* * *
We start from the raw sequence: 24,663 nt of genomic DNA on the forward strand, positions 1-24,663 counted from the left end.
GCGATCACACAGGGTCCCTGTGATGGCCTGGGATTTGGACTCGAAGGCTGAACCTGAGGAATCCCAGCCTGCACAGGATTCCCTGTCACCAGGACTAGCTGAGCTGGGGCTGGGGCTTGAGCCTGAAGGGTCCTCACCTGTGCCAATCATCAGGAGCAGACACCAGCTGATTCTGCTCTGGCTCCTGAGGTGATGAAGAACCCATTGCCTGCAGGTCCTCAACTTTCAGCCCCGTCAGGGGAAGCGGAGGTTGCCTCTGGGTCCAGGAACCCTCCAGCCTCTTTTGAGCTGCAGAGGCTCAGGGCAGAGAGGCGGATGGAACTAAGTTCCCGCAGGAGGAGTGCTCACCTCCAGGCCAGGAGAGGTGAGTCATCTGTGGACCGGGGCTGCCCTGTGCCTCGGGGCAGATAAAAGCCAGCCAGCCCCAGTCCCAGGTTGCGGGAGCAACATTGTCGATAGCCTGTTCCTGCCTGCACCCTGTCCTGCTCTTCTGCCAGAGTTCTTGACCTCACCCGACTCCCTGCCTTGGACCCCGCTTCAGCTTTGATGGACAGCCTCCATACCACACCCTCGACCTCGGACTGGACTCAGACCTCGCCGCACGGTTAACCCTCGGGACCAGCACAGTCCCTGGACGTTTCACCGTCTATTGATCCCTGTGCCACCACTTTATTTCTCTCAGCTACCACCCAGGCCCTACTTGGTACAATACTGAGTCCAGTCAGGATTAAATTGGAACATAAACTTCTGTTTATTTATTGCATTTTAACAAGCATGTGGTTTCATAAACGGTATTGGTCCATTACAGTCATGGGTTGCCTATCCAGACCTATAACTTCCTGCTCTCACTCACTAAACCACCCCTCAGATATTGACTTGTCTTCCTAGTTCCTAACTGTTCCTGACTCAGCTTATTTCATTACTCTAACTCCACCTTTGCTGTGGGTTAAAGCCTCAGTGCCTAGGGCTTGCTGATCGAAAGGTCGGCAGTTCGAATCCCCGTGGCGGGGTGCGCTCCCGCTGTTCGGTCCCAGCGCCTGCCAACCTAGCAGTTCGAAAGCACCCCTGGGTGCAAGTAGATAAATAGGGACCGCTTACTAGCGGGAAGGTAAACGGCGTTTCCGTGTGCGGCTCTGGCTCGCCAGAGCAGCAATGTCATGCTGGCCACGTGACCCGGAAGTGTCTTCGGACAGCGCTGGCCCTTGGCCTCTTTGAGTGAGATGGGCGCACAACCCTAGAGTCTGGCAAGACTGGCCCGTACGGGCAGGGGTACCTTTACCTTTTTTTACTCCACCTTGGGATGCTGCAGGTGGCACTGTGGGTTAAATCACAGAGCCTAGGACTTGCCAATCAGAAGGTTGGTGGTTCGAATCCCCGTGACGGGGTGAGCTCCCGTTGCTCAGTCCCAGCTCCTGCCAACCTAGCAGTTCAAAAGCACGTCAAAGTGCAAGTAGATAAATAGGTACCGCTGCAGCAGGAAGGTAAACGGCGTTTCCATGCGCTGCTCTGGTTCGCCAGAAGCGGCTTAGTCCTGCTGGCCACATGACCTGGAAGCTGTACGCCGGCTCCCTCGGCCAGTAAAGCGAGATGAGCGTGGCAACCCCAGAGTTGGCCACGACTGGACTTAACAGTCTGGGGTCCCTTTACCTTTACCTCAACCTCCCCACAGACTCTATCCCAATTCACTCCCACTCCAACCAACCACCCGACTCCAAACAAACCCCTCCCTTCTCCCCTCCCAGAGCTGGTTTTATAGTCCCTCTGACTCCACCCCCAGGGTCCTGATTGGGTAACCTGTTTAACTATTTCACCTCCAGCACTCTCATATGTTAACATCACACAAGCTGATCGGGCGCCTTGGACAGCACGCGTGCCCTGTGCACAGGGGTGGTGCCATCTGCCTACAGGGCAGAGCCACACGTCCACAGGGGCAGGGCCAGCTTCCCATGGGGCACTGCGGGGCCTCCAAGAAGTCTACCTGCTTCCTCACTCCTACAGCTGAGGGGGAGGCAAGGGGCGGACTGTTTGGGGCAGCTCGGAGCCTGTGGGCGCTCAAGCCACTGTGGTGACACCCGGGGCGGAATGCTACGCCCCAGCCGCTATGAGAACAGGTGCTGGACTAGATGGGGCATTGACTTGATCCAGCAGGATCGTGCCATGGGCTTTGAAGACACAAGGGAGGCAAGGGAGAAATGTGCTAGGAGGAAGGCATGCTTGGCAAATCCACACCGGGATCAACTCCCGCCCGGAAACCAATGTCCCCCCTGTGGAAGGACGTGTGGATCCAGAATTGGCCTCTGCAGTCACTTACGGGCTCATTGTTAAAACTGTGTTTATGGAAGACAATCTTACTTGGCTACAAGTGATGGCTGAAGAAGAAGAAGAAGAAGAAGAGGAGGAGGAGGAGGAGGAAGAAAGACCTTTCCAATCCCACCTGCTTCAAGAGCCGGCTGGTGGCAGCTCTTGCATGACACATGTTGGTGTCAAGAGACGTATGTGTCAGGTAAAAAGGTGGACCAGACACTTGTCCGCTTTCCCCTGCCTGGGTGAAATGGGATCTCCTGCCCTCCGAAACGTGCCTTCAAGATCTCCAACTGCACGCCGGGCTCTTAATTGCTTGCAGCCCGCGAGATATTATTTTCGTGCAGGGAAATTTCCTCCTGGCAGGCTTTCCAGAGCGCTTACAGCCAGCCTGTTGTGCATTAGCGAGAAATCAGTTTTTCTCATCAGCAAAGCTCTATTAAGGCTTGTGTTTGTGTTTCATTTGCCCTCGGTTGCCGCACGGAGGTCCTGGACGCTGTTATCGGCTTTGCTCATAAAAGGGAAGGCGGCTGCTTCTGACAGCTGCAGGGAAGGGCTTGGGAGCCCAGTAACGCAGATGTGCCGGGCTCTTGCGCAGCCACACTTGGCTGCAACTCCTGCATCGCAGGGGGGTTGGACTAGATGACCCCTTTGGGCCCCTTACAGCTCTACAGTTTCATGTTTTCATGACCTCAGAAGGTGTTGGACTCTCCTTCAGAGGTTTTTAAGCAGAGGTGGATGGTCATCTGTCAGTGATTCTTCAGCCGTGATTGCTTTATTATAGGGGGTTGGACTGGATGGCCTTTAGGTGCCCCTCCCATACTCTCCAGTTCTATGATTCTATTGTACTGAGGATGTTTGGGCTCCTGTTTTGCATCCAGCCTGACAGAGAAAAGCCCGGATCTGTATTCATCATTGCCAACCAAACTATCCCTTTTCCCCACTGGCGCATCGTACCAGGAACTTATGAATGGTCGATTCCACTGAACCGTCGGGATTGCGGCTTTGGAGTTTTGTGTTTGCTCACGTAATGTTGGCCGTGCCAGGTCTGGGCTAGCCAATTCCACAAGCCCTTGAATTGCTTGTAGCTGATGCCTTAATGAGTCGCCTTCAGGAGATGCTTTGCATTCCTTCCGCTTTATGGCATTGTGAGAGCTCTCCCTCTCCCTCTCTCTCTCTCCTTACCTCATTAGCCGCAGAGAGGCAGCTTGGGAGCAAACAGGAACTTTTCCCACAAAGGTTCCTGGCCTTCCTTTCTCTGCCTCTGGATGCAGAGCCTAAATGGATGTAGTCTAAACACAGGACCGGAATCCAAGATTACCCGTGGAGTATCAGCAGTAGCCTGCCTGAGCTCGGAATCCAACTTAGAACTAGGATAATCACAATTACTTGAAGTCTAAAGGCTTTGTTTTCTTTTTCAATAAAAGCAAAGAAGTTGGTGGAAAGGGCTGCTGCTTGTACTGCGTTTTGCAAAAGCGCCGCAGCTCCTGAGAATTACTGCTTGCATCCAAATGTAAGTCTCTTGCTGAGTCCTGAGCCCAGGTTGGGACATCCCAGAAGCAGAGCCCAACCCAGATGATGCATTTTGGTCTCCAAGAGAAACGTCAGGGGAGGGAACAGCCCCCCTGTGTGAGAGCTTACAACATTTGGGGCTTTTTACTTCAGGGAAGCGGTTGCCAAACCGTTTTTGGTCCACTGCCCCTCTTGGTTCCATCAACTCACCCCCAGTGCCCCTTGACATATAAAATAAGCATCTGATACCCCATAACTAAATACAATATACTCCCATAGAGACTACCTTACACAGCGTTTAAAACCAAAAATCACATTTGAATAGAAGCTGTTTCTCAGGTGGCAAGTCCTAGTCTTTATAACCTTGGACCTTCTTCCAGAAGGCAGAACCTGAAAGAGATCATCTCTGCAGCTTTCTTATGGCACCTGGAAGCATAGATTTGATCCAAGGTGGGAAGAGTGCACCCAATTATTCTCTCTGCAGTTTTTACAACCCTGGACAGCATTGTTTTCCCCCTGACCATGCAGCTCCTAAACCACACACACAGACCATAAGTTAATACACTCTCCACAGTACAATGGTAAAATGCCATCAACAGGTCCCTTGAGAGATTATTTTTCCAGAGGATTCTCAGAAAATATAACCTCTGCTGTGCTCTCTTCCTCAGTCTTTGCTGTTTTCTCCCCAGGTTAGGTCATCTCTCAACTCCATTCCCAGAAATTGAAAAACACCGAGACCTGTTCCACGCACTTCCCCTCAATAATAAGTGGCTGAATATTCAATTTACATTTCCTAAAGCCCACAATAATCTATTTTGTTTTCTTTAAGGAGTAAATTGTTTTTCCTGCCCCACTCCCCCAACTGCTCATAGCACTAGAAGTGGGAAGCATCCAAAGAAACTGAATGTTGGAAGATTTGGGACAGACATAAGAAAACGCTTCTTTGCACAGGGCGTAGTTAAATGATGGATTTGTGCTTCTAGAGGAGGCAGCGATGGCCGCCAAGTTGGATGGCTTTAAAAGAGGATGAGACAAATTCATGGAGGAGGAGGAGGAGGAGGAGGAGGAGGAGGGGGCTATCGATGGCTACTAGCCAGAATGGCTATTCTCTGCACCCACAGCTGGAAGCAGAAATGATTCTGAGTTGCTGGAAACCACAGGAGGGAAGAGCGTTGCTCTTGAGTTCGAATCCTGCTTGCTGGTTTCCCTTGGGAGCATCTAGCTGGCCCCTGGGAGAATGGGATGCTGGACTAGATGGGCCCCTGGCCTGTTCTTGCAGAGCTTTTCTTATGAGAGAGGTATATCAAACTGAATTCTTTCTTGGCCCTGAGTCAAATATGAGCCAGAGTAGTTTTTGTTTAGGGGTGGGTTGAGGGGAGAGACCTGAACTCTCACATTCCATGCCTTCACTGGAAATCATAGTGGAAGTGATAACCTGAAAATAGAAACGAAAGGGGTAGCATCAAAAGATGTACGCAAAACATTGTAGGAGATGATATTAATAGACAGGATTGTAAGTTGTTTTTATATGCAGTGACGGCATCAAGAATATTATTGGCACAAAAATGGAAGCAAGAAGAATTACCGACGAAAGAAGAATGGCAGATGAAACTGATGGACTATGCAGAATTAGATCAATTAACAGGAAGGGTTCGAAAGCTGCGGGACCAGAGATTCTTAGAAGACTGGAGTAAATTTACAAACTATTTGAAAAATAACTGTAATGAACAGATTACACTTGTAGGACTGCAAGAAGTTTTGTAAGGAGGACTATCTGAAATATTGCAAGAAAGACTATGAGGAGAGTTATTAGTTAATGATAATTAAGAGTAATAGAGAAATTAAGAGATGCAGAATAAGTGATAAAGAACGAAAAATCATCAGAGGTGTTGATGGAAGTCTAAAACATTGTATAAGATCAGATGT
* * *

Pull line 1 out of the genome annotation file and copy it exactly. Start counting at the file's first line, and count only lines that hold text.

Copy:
We start from the raw sequence: 24,663 nt of genomic DNA on the forward strand, positions 1-24,663 counted from the left end.